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Hannah Loeb

Idaho Leftovers


Twice since Christmas,

older women who have loved me

imperially & at the exclusion of others

wrote that at first they found me

“eager,” warning their readers

not to misread me. So that was

a possibility? My footsteps

in the snow can mean

only one thing. The pigs know.

The lavender glow

of evening brings feed now

and feed only: with a month

to live (per James’s decree,

a different matter), Vernon’s

so big that scraps from our table,

the reason we even got the fucker,

amount to a cruel snack, almost

worse than nothing, so I let

a second shovelful of pellets rain

on his head while he froths

through the first, chewing

angrily. Is there nothing

that will make use of all,

and only, scraps? Poems

won’t -- even this one

hacks the tid bits I’m feeding it

back up & won’t swallow,

for instance, the pomegranate

I saw Petunia try. It turned her mouth

fuschia & I thought how great!

Or how I caught myself

in bed with James one morning

making a noise not unlike

the arctic moan enmeshed

with shit-cement the pigs make

when I approach the barn.

Immediately I re-remembered it

as animal abandon. But I won’t

misremember myself here: it was

culture pure, that dirty word,

if culture’s that distaste for

and reliance upon scraps,

a muted yell at the intersection of

wrecks, a selfish smell,

a pig-eye smashed

against a barn door

with the light going down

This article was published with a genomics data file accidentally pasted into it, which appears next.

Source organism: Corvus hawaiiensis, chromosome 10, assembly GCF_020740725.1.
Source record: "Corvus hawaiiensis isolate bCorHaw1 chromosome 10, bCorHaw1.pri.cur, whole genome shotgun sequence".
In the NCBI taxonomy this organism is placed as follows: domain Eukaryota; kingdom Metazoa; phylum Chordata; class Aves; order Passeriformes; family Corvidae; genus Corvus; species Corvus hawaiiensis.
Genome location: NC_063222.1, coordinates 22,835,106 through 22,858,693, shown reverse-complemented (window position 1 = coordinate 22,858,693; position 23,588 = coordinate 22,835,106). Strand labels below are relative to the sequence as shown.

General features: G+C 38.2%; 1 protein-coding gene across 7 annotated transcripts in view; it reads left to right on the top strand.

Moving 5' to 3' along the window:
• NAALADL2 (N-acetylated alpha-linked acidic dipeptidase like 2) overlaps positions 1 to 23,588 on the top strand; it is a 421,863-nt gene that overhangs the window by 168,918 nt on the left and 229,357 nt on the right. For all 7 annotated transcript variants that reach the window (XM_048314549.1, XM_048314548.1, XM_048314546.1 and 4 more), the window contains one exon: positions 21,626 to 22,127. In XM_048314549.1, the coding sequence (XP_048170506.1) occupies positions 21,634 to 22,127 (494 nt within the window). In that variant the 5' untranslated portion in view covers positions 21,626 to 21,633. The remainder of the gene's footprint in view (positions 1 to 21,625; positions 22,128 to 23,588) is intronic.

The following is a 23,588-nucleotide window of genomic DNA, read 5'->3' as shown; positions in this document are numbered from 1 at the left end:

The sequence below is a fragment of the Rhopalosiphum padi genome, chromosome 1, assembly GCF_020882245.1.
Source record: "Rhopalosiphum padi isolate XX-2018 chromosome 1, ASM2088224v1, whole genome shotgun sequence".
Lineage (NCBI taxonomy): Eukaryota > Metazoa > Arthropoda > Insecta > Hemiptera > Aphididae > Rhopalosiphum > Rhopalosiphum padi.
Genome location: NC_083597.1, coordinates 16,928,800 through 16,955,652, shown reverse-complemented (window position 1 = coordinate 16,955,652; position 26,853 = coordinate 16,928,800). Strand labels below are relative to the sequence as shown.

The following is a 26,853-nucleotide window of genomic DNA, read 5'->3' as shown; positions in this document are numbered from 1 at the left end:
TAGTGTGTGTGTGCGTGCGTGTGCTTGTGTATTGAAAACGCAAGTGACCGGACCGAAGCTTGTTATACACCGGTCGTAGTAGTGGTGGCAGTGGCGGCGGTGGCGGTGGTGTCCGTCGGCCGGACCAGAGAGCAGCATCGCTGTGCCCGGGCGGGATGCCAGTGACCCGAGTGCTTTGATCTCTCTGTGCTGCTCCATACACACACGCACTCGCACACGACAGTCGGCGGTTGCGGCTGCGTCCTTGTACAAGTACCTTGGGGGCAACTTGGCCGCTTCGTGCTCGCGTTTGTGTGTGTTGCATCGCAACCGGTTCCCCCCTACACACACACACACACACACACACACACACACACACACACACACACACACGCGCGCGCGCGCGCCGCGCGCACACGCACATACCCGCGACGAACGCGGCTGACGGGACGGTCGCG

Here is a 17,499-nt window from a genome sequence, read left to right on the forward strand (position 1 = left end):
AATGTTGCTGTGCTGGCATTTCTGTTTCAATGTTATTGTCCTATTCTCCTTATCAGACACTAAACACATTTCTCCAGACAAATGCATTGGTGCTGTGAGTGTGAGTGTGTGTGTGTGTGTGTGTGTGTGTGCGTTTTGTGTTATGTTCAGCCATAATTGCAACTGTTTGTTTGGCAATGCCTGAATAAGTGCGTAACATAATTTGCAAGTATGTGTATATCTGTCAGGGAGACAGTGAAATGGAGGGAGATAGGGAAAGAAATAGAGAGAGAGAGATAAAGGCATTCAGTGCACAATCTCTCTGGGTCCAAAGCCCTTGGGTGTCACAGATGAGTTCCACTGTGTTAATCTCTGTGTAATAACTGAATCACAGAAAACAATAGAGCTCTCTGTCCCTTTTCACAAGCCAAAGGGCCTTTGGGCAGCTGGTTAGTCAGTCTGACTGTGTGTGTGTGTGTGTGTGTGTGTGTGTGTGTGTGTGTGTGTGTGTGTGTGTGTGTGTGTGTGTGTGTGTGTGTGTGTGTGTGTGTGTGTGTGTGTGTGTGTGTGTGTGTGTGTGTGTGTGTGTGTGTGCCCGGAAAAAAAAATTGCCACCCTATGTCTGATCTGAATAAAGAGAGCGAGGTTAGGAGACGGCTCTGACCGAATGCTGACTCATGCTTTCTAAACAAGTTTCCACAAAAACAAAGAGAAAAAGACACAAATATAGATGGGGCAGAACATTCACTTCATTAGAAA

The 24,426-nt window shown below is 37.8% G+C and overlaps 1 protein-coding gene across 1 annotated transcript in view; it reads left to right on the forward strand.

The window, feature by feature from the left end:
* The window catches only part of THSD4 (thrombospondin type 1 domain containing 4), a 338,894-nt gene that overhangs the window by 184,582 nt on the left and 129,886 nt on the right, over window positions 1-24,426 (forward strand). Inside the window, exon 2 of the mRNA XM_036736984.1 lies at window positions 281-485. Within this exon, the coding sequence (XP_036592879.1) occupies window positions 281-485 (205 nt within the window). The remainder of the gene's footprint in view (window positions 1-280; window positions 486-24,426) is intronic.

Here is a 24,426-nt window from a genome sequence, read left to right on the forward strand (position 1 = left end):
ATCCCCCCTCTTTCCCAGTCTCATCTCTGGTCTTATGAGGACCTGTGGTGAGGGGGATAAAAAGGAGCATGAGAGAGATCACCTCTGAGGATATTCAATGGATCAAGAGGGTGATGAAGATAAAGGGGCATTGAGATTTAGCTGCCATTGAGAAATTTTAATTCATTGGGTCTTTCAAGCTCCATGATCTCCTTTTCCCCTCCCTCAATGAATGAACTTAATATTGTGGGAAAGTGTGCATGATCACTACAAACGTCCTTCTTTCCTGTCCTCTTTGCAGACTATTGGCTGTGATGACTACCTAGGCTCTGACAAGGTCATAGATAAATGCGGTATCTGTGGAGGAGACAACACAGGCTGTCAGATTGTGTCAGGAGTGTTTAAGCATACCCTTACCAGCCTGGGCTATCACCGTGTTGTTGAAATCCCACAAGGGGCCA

on Christmas...Well,

I can be misread after all. I’m writing

now about sex, as usual. About how

James can’t believe I’d make a noise

like a pig while fucking

so he forgets I did it, sets it

aside like a watermelon

rind and lets the pigs eat it.

Redfish Lake


At elevation I borrow

Patrick’s dead wife’s puffy

coat and Elliot’s pregnant

wife’s daypack. The PDF

of her baby too high

in resolution’ll peel a pale

forehead across my iPhone soon

but the little service we get

goes to “ersatz” and cocoa mix

nutrition facts.  Patrick’s not

the type of guy who notices

if you put the puffy

on the ground to serve yourself

cocoa mix, Pilar’s sure. Patrick’s

daughter is named Piper and

camping the first summer after

asked if the eclipse was her mother!

Marshmallows grow softer

than the store promised they would

in lukewarm water. I don’t know.

I breathe only

when the line is ringing & the line

is always ringing. James whom I’m

calling might die like puffy wife and

I might whisk the crinkled panic

of a life. You have to go until your arm

gets sore. Making whipped cream

does its harm. If he died I’d

fling a fiery why way down

to the shore. His face is inches

away but sometimes more.

You can put the coat on the ground

but you dare not put it on the floor.


Hannah Loeb's poetry has appeared in Ninth Letter, Booth, American Chordata, Prodigal, Sequestrum, Gasher, and Ornery Quarterly. In 2015, she earned her MFA from the Iowa Writers' Workshop, and she is currently a PhD candidate in English at the University of Virginia.

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